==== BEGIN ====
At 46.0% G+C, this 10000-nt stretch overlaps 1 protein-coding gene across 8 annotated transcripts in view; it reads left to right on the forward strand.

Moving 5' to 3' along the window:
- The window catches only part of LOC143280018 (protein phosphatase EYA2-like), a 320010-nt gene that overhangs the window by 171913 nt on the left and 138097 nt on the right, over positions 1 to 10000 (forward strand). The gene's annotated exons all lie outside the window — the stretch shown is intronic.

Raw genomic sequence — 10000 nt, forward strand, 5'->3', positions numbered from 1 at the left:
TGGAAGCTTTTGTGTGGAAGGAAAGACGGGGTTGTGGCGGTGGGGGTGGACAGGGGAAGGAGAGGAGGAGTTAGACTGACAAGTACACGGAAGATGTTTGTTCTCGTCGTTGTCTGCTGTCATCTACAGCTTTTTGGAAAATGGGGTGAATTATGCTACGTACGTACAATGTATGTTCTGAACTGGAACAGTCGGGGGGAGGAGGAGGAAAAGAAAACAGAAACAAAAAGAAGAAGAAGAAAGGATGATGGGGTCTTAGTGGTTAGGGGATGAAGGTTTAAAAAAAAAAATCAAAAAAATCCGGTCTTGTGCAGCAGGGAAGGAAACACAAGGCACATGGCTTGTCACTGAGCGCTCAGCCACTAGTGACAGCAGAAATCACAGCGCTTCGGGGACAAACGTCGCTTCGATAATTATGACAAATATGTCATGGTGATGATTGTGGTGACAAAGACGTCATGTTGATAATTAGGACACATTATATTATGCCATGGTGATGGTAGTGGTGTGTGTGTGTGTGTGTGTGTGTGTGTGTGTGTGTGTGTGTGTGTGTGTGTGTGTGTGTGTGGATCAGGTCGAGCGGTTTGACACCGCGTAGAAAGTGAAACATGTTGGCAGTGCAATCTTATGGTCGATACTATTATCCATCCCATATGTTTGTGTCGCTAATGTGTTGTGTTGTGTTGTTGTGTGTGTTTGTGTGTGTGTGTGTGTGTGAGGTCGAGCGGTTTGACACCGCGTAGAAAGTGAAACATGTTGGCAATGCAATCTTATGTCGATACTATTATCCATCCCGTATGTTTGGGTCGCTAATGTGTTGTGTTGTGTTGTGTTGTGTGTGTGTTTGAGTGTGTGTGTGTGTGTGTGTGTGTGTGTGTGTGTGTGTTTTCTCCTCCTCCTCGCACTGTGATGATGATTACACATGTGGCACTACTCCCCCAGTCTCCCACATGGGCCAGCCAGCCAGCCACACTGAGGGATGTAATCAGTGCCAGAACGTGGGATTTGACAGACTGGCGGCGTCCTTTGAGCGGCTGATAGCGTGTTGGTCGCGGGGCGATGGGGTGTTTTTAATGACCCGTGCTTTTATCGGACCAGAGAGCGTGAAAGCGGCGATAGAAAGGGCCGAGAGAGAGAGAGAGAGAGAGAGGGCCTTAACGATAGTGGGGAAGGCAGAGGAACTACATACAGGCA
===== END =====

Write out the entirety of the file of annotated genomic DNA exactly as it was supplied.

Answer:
At 46.0% G+C, this 10000-nt stretch overlaps 1 protein-coding gene across 8 annotated transcripts in view; it reads left to right on the forward strand.

Moving 5' to 3' along the window:
- The window catches only part of LOC143280018 (protein phosphatase EYA2-like), a 320010-nt gene that overhangs the window by 171913 nt on the left and 138097 nt on the right, over positions 1 to 10000 (forward strand). The gene's annotated exons all lie outside the window — the stretch shown is intronic.

Raw genomic sequence — 10000 nt, forward strand, 5'->3', positions numbered from 1 at the left:
TGGAAGCTTTTGTGTGGAAGGAAAGACGGGGTTGTGGCGGTGGGGGTGGACAGGGGAAGGAGAGGAGGAGTTAGACTGACAAGTACACGGAAGATGTTTGTTCTCGTCGTTGTCTGCTGTCATCTACAGCTTTTTGGAAAATGGGGTGAATTATGCTACGTACGTACAATGTATGTTCTGAACTGGAACAGTCGGGGGGAGGAGGAGGAAAAGAAAACAGAAACAAAAAGAAGAAGAAGAAAGGATGATGGGGTCTTAGTGGTTAGGGGATGAAGGTTTAAAAAAAAAAATCAAAAAAATCCGGTCTTGTGCAGCAGGGAAGGAAACACAAGGCACATGGCTTGTCACTGAGCGCTCAGCCACTAGTGACAGCAGAAATCACAGCGCTTCGGGGACAAACGTCGCTTCGATAATTATGACAAATATGTCATGGTGATGATTGTGGTGACAAAGACGTCATGTTGATAATTAGGACACATTATATTATGCCATGGTGATGGTAGTGGTGTGTGTGTGTGTGTGTGTGTGTGTGTGTGTGTGTGTGTGTGTGTGTGTGTGTGTGTGTGTGGATCAGGTCGAGCGGTTTGACACCGCGTAGAAAGTGAAACATGTTGGCAGTGCAATCTTATGGTCGATACTATTATCCATCCCATATGTTTGTGTCGCTAATGTGTTGTGTTGTGTTGTTGTGTGTGTTTGTGTGTGTGTGTGTGTGTGAGGTCGAGCGGTTTGACACCGCGTAGAAAGTGAAACATGTTGGCAATGCAATCTTATGTCGATACTATTATCCATCCCGTATGTTTGGGTCGCTAATGTGTTGTGTTGTGTTGTGTTGTGTGTGTGTTTGAGTGTGTGTGTGTGTGTGTGTGTGTGTGTGTGTGTGTGTTTTCTCCTCCTCCTCGCACTGTGATGATGATTACACATGTGGCACTACTCCCCCAGTCTCCCACATGGGCCAGCCAGCCAGCCACACTGAGGGATGTAATCAGTGCCAGAACGTGGGATTTGACAGACTGGCGGCGTCCTTTGAGCGGCTGATAGCGTGTTGGTCGCGGGGCGATGGGGTGTTTTTAATGACCCGTGCTTTTATCGGACCAGAGAGCGTGAAAGCGGCGATAGAAAGGGCCGAGAGAGAGAGAGAGAGAGAGAGGGCCTTAACGATAGTGGGGAAGGCAGAGGAACTACATACAGGCA